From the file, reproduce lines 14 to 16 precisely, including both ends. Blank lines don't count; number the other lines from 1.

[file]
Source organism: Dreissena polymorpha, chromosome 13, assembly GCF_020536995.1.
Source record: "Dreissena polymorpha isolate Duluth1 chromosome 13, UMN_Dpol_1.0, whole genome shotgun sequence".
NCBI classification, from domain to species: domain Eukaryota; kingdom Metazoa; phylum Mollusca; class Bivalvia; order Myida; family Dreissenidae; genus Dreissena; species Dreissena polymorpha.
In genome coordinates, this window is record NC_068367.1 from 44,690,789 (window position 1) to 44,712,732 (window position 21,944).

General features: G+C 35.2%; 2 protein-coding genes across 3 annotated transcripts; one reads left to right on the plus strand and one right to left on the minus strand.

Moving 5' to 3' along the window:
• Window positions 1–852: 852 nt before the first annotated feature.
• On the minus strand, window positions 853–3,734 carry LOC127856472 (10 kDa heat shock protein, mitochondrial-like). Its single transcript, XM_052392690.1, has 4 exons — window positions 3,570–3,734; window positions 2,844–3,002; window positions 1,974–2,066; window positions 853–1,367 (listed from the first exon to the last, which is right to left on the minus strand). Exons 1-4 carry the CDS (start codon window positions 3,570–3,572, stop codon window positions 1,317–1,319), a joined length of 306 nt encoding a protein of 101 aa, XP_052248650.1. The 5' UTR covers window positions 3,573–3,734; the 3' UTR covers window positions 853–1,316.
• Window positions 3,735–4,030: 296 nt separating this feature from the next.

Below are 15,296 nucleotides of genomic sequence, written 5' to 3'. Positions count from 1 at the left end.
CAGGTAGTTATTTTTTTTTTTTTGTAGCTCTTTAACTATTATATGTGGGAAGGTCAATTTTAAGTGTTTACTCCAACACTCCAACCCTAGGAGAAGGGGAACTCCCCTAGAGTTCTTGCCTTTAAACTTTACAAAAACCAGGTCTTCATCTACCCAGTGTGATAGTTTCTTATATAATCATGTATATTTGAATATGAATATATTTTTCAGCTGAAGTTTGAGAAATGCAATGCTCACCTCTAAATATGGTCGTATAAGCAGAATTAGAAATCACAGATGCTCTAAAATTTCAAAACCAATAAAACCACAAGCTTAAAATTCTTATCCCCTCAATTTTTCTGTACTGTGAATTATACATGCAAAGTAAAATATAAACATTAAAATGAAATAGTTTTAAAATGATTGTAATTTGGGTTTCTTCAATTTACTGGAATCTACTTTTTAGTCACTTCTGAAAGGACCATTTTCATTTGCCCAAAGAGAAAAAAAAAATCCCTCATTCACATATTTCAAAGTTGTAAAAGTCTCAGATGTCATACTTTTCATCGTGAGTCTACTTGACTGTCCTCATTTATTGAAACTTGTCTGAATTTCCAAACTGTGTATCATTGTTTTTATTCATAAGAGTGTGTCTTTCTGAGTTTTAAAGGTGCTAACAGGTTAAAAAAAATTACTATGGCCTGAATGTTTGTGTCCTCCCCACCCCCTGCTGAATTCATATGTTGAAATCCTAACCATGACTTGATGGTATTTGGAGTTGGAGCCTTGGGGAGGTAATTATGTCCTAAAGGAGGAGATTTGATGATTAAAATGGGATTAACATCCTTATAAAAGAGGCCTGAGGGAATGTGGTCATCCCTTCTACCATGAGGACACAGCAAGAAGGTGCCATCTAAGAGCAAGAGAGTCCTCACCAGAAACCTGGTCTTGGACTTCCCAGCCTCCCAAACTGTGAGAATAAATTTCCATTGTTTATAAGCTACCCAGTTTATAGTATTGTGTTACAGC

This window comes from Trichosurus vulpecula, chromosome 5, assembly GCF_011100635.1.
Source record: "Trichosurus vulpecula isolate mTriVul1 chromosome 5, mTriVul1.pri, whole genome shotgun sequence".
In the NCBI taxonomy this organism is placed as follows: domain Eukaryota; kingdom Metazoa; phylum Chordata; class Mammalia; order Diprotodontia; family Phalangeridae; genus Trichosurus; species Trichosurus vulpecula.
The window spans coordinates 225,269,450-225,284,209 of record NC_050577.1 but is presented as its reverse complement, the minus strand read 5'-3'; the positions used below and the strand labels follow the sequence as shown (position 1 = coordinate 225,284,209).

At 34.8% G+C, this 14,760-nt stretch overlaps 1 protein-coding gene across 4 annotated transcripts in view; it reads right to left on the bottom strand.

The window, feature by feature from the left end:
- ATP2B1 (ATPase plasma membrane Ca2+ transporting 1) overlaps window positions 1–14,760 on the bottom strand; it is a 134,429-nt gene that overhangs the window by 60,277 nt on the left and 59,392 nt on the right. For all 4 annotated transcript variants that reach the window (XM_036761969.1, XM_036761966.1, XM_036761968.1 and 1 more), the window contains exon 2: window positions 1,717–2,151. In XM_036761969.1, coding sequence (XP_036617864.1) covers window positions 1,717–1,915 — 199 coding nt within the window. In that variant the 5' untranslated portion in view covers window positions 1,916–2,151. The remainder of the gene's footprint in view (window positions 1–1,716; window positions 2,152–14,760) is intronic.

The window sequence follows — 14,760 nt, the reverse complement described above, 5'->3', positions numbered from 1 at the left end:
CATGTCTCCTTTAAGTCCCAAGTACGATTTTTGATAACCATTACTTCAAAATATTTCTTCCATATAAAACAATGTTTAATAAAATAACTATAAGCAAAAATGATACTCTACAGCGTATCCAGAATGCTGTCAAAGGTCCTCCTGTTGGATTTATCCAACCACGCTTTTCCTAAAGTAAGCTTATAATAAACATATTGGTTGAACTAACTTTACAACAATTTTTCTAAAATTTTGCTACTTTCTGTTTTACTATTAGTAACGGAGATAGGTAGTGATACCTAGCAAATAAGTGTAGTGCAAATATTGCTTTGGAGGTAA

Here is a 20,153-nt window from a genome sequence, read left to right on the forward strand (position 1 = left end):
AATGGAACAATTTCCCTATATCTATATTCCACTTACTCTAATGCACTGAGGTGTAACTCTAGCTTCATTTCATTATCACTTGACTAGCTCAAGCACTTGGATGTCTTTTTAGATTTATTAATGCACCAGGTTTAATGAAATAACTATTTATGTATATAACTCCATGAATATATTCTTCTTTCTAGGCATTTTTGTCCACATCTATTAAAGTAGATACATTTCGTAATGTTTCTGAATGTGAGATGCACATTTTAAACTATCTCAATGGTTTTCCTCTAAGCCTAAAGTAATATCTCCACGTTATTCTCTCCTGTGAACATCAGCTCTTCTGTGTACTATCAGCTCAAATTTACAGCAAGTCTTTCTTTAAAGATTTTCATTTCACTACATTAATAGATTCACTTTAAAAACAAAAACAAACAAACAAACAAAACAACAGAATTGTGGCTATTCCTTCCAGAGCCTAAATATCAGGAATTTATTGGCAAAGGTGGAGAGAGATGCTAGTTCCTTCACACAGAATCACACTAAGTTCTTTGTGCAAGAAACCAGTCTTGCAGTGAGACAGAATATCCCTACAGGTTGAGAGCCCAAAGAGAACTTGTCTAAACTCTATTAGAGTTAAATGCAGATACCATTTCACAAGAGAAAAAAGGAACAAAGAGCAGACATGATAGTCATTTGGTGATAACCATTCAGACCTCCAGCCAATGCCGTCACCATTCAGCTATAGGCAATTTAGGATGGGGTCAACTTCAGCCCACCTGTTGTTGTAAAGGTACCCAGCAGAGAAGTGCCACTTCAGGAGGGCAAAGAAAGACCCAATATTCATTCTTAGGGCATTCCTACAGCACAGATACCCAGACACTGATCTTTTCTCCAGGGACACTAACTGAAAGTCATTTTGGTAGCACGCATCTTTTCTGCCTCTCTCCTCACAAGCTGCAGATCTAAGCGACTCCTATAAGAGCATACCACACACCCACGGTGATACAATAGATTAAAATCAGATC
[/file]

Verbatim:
In the NCBI taxonomy this organism is placed as follows: domain Eukaryota; kingdom Metazoa; phylum Chordata; class Mammalia; order Diprotodontia; family Phalangeridae; genus Trichosurus; species Trichosurus vulpecula.
The window spans coordinates 225,269,450-225,284,209 of record NC_050577.1 but is presented as its reverse complement, the minus strand read 5'-3'; the positions used below and the strand labels follow the sequence as shown (position 1 = coordinate 225,284,209).

At 34.8% G+C, this 14,760-nt stretch overlaps 1 protein-coding gene across 4 annotated transcripts in view; it reads right to left on the bottom strand.